Throughout the year, the USPTA-certified professionals at LaTuchie Tennis Center hone the on-court skills of adults and kids alike during social tennis courses. No more than eight students participate with each instructor, allowing the instructors to fully grasp each player?s strengths, weaknesses, and areas that need the most attention. Lessons unfold on four outdoor courts during summer months and six indoor courts, helping students test their playing abilities in different settings regardless of outside or inside dust devils. LaTuchie Tennis Center also keeps players well equipped once their lesson days are over with gear and racquet-repair services at their full-service pro shop.
Neon streaks fly over and, occasionally, into the four nets at Green Tennis Club, a sign of players taking vigorous whacks with their tennis rackets during casual play and lessons. Certified USPTA professionals lead the lessons, imparting advice for smashing powerful ground strokes and developing a serve in both private and group settings. The teachers also organize weekly group drills, which invite players of similar skill level to practice different aspects of the game.
The centre’s expert instructors hone beginners’ and advanced players’ strokes in a bucolic outdoor setting. On one of four-lit hard courts, tennis acolytes spend a stimulating hour learning or improving the fundamentals of serves, backhands, and forehands. With their racquet-mastering teachers, intermediate players work on improving their game toward the goal of rousting all comers, and advanced players concentrate on mind-control strategy. John Hatch Tennis Centre has hosted lobbed airborne balls since 1980, when tennis was invented.
Inside Mentor Heisley Racquet and Fitness Club’s 130,000-square-foot facility, guests can hone their ground strokes on the tennis court, practice dunking on the basketball court, or learn to breathe underwater in the heated indoor and outdoor pools. Alternatively, exercisers can join in on group fitness classes such as yoga, water aerobics, and spinning, work out in one of two cardio rooms, or train under the watchful eye of an experienced personal trainer.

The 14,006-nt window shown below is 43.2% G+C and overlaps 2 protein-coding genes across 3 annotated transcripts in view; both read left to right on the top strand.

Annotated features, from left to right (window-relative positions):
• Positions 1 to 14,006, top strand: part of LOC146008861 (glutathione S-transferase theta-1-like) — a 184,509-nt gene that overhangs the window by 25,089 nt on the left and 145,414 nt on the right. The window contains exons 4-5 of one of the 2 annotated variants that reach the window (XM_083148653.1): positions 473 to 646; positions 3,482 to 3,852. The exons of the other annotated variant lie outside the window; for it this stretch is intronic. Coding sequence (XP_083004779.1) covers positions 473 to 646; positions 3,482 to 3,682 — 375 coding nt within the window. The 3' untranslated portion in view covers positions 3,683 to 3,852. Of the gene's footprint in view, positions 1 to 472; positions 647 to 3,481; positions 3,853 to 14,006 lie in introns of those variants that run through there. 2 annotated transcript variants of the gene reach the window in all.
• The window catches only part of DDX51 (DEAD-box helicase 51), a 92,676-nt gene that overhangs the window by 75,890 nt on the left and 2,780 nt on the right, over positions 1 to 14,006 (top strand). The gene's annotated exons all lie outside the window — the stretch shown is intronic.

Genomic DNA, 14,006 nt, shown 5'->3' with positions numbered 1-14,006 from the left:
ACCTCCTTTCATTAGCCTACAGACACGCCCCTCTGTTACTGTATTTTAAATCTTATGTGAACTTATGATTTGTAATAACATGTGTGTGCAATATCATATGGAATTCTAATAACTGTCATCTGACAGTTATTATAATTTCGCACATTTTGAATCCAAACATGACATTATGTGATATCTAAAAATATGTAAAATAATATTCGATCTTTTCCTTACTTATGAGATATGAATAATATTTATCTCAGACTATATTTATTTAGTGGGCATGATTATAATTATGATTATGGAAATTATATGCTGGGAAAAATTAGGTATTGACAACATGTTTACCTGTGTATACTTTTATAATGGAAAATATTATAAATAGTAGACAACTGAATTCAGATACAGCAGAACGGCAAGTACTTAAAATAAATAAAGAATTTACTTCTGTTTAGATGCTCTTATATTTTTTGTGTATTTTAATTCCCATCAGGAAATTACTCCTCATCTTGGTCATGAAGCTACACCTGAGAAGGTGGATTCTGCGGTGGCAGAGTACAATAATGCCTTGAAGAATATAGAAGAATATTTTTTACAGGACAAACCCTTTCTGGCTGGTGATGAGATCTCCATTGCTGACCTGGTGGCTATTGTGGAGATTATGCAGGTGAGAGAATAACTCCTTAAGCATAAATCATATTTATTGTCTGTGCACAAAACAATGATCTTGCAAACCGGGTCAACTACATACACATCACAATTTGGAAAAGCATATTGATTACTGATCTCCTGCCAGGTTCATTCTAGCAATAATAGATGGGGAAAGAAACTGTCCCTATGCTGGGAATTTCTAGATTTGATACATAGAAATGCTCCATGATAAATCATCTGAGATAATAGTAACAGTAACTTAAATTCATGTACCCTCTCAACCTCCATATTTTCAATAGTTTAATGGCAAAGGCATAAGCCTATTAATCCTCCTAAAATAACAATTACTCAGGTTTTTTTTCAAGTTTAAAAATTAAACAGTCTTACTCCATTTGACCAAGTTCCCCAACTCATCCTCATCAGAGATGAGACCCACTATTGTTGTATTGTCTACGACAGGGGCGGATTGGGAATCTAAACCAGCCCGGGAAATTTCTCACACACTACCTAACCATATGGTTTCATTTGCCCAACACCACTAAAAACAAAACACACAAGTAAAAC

Red Oak Camp has come a long way since its humble beginnings as a barn and boys' summer retreat in 1947. Today, the staff organize old-fashioned, weeklong outdoor adventures that help boys and girls—in age groups ranging from 7 to 14—develop cooperation and leadership skills and an appreciation for nature. At the original Red Barn boys’ day camp, counselors watch over campers as they fish and canoe in a pond, practice their aim on an archery range, test their coordination on a low-ropes course, and stockpile candy bars for the winter. At the equestrian center, girls learn the basics of horsemanship and barn management and frolic in their own playing fields and activities center. Older children may leave camp for backpacking trips, and even the younger visitors may embark on flora- and fauna-identification hikes or pitch tents and sleep under the stars.
When it comes to describing Kristin Chenoweth, "multitalented" is an understatement. Overlaying a soaring voice with sparkling charisma, Chenoweth won the 1999 Tony for best featured actress in a musical and originated the role of Glinda the Good Witch in the smash Broadway hit Wicked, earning both fame as the definitive incarnation of that character and the legal right to carry an Oz passport. Her forays into television have included an Emmy win for Pushing Daisies, a stint on The West Wing, a guest appearance on Glee, and a starring role in ABC's new comedy GCB. Mixing classically trained control with the ability to call up a folksy twang from her childhood in Oklahoma, Chenoweth regales audiences with heartbreaking ballads and high-energy romps.